Contact Information

Seminary Relations


Mary Steeber


the friends: seminary partners throughout history

Since the early days of Luther Seminary’s predecessors, philanthropic and hospitality organizations have fostered community and provided for the needs of future pastors. Today, the FRIENDS of Luther Seminary manage these responsibilities. The history of their contributions stretches back over a century, finding root in the sometimes unsung labors of wives of pastors and faculty.

This work began in the mid-1800s with women like Valborg Weenaas. She tirelessly ran a household for students of a Marshall, Wisc. seminary that would later move to the Twin Cities and become Augsburg Seminary. Weenaas, the wife of the school’s first president, took on duties like cooking and cleaning herself. Years later, at the seminary’s 50th anniversary celebration, Pastor Johan A. Bergh credited her with the survival of the school.

As the 20th century approached, women like Weenaas would later mobilize to contribute to seminaries in groups. The Hauge Synod’s Mission Dove Society was one of the first such organizations on a national scale. The Mission Dove was led by Hannah Rorem Ronning, a missionary’s wife. As part of the ELC, the group built financial support for both missions and apartments for missionaries on furlough. Building these apartments for missionaries allowed them to increase ties with seminaries, which proved vital for future partnerships between the two.

These types of women’s groups continued into the 1950s, as the faculty and student body grew following the end of World War II. The growth meant that these women’s groups needed a more formal structure for meeting.

In the early 1960s, the Student Wives organization of Luther Seminary gathered in the new Ladies Lounge in Bøckman Hall. During their first meeting, minutes show that they had devotions and a short program and chose a chair and co-chair. They would go on to meet six times a year and organize three events: a fall kickoff, a Christmas party and a spring event. Offerings from the group’s events would fund enhancements to the seminary’s facilities and provide for amenities.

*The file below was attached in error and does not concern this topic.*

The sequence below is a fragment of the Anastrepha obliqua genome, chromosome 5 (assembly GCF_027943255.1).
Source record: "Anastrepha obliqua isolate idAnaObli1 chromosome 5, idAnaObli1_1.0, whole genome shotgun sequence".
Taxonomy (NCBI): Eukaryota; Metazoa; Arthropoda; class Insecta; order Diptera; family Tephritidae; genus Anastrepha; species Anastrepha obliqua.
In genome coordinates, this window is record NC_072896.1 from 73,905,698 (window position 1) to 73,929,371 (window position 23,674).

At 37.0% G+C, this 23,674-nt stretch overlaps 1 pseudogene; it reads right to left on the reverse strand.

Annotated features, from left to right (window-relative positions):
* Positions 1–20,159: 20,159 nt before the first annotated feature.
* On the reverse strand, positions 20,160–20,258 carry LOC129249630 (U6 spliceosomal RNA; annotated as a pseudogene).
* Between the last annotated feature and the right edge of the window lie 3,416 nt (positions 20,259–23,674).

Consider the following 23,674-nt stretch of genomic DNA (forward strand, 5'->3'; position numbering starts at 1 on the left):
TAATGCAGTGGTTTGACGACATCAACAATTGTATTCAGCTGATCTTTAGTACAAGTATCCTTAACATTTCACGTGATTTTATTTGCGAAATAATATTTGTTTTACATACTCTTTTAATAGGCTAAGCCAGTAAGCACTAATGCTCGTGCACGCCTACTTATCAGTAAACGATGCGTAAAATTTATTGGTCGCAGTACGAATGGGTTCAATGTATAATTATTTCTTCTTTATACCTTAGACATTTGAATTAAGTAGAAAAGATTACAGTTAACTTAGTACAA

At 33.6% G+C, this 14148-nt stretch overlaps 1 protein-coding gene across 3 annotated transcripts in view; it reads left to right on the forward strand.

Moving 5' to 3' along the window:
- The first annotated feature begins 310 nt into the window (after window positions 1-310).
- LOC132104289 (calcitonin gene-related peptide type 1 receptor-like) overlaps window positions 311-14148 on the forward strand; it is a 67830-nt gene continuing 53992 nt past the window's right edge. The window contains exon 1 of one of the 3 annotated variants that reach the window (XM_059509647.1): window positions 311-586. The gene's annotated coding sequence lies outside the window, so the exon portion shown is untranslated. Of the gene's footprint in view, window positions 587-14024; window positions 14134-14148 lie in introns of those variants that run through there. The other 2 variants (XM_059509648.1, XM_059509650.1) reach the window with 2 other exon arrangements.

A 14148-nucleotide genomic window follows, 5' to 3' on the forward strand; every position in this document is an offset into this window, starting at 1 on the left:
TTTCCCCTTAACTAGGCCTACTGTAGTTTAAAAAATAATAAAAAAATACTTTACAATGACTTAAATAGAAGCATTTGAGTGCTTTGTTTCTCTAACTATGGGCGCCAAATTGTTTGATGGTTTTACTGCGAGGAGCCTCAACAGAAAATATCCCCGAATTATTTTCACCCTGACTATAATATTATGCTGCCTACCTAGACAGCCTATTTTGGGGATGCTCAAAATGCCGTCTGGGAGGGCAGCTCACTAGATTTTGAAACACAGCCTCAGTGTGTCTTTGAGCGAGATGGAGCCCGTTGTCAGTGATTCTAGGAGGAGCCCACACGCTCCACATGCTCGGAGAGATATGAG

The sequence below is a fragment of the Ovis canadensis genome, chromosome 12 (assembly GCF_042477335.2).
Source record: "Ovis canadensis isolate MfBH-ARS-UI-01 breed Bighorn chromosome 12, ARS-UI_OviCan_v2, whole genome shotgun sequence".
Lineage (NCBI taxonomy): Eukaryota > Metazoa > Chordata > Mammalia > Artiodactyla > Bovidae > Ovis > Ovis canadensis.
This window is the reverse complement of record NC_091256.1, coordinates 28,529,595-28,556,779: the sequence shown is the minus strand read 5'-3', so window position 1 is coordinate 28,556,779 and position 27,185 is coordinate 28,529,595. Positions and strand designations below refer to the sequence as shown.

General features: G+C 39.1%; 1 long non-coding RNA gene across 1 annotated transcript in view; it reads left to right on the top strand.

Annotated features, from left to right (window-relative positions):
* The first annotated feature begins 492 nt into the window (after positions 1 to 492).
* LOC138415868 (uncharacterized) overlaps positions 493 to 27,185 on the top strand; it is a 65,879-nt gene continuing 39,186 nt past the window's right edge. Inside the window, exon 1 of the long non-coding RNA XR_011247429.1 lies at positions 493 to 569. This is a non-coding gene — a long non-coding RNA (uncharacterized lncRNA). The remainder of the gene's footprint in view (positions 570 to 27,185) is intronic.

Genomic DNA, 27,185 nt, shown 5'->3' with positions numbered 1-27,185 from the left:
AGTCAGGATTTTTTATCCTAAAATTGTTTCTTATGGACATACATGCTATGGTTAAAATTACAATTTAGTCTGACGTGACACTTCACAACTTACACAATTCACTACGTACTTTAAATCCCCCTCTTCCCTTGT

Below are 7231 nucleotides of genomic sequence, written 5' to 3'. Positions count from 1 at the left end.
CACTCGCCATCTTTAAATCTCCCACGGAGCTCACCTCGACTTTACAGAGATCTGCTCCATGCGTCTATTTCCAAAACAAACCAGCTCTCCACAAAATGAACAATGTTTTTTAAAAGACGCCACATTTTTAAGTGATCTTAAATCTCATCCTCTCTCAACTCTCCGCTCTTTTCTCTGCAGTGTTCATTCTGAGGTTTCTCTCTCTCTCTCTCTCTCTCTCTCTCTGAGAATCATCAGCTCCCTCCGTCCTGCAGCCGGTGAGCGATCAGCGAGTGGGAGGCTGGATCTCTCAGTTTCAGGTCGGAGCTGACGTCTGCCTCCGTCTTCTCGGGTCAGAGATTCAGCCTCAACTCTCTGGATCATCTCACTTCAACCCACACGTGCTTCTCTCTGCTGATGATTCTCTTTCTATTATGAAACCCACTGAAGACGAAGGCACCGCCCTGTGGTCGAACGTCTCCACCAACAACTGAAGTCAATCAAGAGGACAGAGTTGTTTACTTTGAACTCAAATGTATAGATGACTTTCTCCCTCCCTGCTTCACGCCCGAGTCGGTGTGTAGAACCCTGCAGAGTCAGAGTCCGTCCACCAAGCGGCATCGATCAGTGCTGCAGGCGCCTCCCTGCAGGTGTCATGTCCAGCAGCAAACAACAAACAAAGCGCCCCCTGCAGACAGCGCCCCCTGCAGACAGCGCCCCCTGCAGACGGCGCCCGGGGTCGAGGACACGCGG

As more women started entering the workforce in the late 1960s and early 1970s, regular meetings became a challenge. In the 1970s, women associated with the seminary experienced more changes when the American Lutheran Church and the Lutheran Church in America approved ordination for both genders. Because of time constraints women faced with their growing professional responsibilities, a new model was required for women’s organizations.

During the 1970s, the women’s group at Luther Seminary experimented with different structures. They broadened membership to include all wives of faculty, administration and students and involved volunteers with organization activity. Despite these changes, attendance at meetings remained low.

Along with the 1976 merger of Luther Theological Seminary and Northwestern Lutheran Theological Seminary, faculty wives from both schools similarly joined together to create one group, which lasted through the 1980s. It was during this time that Singing the Faith and the Spring Luncheon became key projects for the women’s group. Those events continue today.

In 1989, the group changed its name to Luther Northwestern Friends and included both men and women as members. Now called the Luther Seminary FRIENDS, the organization raises money for scholarships, does volunteer work and leads special events. Members of the Friends continue the tradition of helping build community and providing much-needed financial support at Luther Seminary.


Source: “The Role of Women in Seminary Life” by Gracia Grindal, published in Thanksgiving and Hope, 1998.